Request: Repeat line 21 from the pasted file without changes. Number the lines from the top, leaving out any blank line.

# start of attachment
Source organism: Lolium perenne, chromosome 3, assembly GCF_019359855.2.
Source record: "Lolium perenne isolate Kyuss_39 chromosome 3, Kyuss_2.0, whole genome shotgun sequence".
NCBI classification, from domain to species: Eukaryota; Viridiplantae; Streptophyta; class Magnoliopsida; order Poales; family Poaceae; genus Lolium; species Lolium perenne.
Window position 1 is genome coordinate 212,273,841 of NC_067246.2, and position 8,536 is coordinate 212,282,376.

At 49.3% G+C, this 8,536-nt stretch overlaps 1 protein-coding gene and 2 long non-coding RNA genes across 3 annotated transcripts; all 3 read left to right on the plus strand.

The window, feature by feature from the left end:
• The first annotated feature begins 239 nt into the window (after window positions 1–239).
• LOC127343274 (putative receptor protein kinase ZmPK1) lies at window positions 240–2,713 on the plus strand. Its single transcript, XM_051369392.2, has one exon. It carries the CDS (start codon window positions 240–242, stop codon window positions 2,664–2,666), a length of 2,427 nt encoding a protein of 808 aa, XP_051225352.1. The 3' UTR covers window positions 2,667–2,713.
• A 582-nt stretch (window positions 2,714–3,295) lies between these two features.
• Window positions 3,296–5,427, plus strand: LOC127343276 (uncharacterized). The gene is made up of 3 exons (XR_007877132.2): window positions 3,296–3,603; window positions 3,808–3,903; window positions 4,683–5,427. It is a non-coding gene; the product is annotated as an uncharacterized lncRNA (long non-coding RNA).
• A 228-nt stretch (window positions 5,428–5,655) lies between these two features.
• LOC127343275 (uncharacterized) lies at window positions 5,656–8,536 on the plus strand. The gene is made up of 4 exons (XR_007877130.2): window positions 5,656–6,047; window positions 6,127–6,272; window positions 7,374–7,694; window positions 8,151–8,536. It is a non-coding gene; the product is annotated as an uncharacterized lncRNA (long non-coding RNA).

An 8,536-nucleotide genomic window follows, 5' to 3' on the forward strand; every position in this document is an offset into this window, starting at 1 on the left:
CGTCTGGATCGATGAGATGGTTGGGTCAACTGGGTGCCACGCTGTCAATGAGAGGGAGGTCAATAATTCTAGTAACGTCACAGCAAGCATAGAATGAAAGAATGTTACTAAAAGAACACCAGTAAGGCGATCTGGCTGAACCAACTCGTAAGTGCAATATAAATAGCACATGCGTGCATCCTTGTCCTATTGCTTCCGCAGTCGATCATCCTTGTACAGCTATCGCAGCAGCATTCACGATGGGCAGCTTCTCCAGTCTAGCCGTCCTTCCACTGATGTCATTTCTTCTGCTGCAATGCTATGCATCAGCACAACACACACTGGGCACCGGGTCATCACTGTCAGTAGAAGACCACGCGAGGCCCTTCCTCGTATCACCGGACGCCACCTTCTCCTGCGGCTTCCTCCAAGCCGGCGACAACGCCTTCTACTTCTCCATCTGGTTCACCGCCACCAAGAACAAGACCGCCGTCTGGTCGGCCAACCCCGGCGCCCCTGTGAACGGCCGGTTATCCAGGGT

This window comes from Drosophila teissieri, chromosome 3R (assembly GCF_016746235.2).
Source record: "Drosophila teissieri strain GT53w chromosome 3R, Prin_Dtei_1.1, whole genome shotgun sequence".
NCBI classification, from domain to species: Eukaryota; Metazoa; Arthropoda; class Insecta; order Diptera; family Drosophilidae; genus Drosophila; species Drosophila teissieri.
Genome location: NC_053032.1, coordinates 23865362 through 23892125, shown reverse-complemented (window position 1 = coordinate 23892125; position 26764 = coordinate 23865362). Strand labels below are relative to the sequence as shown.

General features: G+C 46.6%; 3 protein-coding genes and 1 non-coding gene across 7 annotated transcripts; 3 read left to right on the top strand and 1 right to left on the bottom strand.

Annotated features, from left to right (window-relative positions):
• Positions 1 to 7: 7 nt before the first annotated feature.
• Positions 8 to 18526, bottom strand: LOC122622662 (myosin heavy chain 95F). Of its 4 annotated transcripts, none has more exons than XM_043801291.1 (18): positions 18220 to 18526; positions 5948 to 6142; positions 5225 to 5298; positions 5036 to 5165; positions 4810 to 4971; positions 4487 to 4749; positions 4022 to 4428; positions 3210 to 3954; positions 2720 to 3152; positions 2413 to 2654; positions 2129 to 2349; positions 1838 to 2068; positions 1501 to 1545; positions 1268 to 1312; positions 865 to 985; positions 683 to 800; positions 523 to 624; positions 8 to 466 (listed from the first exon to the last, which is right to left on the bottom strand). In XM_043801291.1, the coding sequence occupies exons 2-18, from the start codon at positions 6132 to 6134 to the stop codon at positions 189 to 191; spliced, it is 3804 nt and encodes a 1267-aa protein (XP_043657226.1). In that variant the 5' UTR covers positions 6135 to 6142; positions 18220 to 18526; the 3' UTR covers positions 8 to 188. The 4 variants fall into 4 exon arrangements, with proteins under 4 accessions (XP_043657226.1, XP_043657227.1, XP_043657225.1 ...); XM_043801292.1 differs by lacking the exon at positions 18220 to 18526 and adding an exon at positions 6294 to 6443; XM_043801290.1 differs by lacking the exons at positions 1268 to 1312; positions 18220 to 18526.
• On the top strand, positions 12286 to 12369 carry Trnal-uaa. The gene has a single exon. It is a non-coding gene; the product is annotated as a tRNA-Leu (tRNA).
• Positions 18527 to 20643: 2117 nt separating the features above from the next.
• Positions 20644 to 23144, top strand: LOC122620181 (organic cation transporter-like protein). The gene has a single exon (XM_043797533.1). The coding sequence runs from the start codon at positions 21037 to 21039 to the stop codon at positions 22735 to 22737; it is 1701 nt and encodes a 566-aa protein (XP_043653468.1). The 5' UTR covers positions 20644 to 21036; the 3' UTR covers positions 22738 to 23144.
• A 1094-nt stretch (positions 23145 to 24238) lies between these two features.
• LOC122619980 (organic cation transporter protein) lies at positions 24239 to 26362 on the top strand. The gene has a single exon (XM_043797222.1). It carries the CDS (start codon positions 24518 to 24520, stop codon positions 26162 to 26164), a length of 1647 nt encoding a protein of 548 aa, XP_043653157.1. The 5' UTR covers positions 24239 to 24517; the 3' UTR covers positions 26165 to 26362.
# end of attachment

• Positions 1 to 7: 7 nt before the first annotated feature.